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Food fights in house crickets, Acheta domesticus , and the effects of body size and hunger level

Food fights in house crickets, Acheta domesticus , and the effects of body size and hunger level,10.1139/z02-018,Canadian Journal of Zoology-revue Can

Food fights in house crickets, Acheta domesticus , and the effects of body size and hunger level   (Citations: 21)
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Animals often compete directly with conspecifics for food resources, and fighting success can be positively related to relative resource-holding power (RHP) and relative resource value (i.e., motivation to fight). Despite the ease of manipulating resource value during fights over food (by manipulating hunger levels), most studies have focused on male fighting in relation to gaining access to mates. In this study, pairwise contests over single food items were used to examine the effects of being the first to acquire a resource, relative body mass, relative body size (femur length), and relative level of food deprivation (i.e., hunger) on competitive feeding ability in male and female house crickets, Acheta domesticus. Only when the food pellet was movable did acquiring the resource first improve fighting success. When the pellet was fastened to the test arena, increased relative hunger level and high relative body mass both in - creased the likelihood of a takeover. However, the effects of body mass disappeared when scaled to body size. When the attacker and defender were equally hungry, larger relative body size increased takeover success but, when the at - tacker was either more or less hungry, body size had little effect on the likelihood of a takeover. Thus fight outcomes were dependent on an interaction between RHP and motivational asymmetries and on whether the resource was movable or stationary. Contest duration was not related to the magnitude of morphological differences between opponents, suggest - ing that assessment of fighting ability may be brief or nonexistent during time-limited animal contests over food items. Résumé : Les animaux d'une même espèce se font souvent une compétition directe pour les ressources alimentaires et le succès des combats peut être en corrélation positive avec leur pouvoir de rétention relatif de la ressource (RHP) et la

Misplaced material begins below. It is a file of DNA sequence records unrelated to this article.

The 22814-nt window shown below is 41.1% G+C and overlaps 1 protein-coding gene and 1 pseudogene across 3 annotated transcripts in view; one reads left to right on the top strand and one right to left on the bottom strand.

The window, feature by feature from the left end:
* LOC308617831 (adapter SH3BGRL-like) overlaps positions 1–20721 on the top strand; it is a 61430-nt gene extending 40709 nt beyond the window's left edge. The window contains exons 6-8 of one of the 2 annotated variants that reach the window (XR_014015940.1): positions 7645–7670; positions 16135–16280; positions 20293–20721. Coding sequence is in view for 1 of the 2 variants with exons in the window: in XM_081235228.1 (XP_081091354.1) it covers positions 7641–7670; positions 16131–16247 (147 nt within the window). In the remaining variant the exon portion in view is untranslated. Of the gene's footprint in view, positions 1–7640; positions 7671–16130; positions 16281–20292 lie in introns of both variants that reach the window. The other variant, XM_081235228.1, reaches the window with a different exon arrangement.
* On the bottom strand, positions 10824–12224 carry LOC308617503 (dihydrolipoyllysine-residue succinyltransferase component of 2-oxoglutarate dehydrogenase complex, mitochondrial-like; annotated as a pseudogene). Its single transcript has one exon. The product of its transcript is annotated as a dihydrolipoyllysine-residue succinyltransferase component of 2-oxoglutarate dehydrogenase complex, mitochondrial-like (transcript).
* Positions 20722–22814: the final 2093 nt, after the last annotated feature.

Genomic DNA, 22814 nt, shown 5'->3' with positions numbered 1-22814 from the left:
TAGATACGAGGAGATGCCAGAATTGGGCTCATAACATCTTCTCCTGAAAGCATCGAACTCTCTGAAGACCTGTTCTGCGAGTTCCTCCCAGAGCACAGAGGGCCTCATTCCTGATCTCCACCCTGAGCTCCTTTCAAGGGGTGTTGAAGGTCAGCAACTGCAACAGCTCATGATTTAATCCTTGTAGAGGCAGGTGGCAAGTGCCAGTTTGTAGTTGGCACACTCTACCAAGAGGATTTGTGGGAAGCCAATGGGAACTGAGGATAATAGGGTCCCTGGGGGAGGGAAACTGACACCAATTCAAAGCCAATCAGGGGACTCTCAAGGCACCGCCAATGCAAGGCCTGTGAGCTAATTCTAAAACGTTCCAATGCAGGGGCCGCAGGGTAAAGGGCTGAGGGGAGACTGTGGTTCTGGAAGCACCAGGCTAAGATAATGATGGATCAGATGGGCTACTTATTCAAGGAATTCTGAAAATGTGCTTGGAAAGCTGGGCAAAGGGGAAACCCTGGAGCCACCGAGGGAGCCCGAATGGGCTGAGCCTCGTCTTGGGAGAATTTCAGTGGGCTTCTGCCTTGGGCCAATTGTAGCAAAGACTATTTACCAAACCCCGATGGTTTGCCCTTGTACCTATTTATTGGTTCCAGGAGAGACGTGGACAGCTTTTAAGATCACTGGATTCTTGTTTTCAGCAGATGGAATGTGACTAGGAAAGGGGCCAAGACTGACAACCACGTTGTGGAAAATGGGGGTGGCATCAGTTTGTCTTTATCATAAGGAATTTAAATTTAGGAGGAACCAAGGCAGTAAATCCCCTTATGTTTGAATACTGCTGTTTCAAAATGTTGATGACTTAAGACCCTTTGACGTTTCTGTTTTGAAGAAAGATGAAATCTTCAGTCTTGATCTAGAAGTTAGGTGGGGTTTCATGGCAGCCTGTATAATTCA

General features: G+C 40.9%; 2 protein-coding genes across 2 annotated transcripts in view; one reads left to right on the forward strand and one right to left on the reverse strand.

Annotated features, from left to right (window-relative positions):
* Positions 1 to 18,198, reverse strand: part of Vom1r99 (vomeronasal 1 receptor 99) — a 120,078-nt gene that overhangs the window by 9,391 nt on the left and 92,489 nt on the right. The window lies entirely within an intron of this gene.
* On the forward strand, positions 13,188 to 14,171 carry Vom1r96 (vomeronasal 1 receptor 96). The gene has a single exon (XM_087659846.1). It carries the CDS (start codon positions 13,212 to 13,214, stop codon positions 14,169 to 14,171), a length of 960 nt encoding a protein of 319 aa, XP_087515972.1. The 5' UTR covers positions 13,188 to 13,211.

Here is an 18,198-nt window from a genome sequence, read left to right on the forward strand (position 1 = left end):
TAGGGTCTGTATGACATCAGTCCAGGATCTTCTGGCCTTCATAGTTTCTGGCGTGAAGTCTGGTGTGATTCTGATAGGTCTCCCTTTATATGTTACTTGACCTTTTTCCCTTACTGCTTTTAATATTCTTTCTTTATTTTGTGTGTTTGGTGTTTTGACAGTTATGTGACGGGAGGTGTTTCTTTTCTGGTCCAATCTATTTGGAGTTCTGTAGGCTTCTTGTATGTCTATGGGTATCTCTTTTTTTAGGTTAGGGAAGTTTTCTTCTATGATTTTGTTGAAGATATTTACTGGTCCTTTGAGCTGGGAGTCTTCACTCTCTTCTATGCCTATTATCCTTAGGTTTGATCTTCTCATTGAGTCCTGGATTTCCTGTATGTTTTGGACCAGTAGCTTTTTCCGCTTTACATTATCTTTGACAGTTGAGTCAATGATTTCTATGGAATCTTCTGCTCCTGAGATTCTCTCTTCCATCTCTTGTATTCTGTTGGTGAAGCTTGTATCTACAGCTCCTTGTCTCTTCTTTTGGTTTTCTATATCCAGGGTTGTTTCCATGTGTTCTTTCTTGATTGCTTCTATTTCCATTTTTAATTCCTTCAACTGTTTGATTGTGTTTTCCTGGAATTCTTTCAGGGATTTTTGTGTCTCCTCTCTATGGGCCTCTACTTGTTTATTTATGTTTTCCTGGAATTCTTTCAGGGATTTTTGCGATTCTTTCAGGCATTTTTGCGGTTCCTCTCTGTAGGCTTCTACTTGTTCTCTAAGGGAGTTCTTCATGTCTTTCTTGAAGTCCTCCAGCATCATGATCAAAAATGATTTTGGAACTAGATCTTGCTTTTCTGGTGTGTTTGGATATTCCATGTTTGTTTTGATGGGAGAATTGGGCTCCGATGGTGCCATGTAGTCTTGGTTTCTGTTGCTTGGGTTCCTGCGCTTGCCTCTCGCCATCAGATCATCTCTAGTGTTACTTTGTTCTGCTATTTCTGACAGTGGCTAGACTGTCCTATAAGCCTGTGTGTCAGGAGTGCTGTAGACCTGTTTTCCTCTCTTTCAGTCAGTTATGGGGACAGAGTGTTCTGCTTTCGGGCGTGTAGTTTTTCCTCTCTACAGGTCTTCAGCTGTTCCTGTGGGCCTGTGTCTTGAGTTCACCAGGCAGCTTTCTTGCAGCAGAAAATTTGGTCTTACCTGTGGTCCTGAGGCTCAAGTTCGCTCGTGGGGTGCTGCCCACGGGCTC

Journal: Canadian Journal of Zoology-revue Canadienne De Zoologie - CAN J ZOOL , vol. 80, no. 3, pp. 409-417, 2002
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    • ...Several empirical studies have demonstrated that the limited availability of resources such as food, space, territory, and reproductive opportunities, generates intraspecific competition (Austad 1983; Rosenberg and Enquist 1991; Safryn and Scott 2000; Nosil 2002; Cheng et al. 2003)...
    • ...This ability is influenced both by intrinsic factors such as body size, reproductive status, and fat reserves, among others, and by extrinsic factors such as resource ownership (Maynard Smith and Parker 1976; Nosil 2002; Hsu et al. 2006)...
    • ...Body size asymmetry is often intrinsic to RHP, and is thus closely tied to success in fighting for several species, as well as being correlated with fitness (Simmons 1986; Rosenberg and Enquist 1991; Andersson 1994; Nosil 2002; Schaefer and Uhl 2003)...

    Ivette A. Chamorro-Florescanoet al. Ownership, size and reproductive status affect the outcome of food bal...

    • ...In male crickets, fighting success has been positively correlated with a larger body size (Dixon and Cade 1986; Simmons 1986a; Souroukis and Cade 1993; Hack 1997; Hofmann and Schildberger 2001; Nosil 2002; Savage et al. 2005), the ownership of a burrow (Burk 1983; Simmons 1986a; Hack 1997), and with being the winner of a previous contest (Alexander 1961 ;B urk1983; Simmons 1986a; Adamo and Hoy 1995)...
    • ...In addition, a motivational state associated with an elevated hunger level can increase a male cricket’s aggressiveness (Nosil 2002), while a recent loss against another male can decrease the losing cricket’s willingness to engage in another fight (Alexander 1961; Simmons 1986a; Khazraie and Campan 1999)...
    • ...In many studies that have described the agonistic interactions of male crickets, the winners of fights tend to be larger in size than the losers (Dixon and Cade 1986; Simmons 1986a; Souroukis and Cade 1993; Hack 1997; Hofmann and Schildberger 2001; Nosil 2002; Savage et al. 2005), and larger males are preferred by females (Gray 1997; Nelson and Nolen 1997; but see Shackleton et al. 2005)...

    Kathleen A. Killianet al. Mating Resets Male Cricket Aggression

    • ...Similarly, in the house crickets, Acheta domesticus, a restricted prior access to mates was found to increase the rate at which males initiated and escalated fights (Brown et al. 2006), and a differential prior exposure to food led to motivational asymmetries in which hungry crickets won more fights over the possession of food (Nosil 2002)...

    Elena Tricaricoet al. Resource assessment in hermit crabs: the worth of their own shell

    • ...Similarly, in the house crickets Acheta domesticus, a differential prior exposure to food can cause motivational asymmetries among combatants, the hungry individuals being more aggressive and more likely the winner (Nosil 2002); in this species, males isolated from females for 4 days initiated aggression more often than males that were made free to encounter females during the four previous nights (Brown et al. 2006)...

    Elena Tricaricoet al. The past ownership of a resource affects the agonistic behavior of her...

    • ...There is a stereotypical sequence of events when male field crickets fight (Evans 1983; Hack 1997; Hofmann and Stevenson 2000; Nosil 2002)...

    Michelle A. Shackletonet al. Fighting success and attractiveness as predictors of male mating succe...

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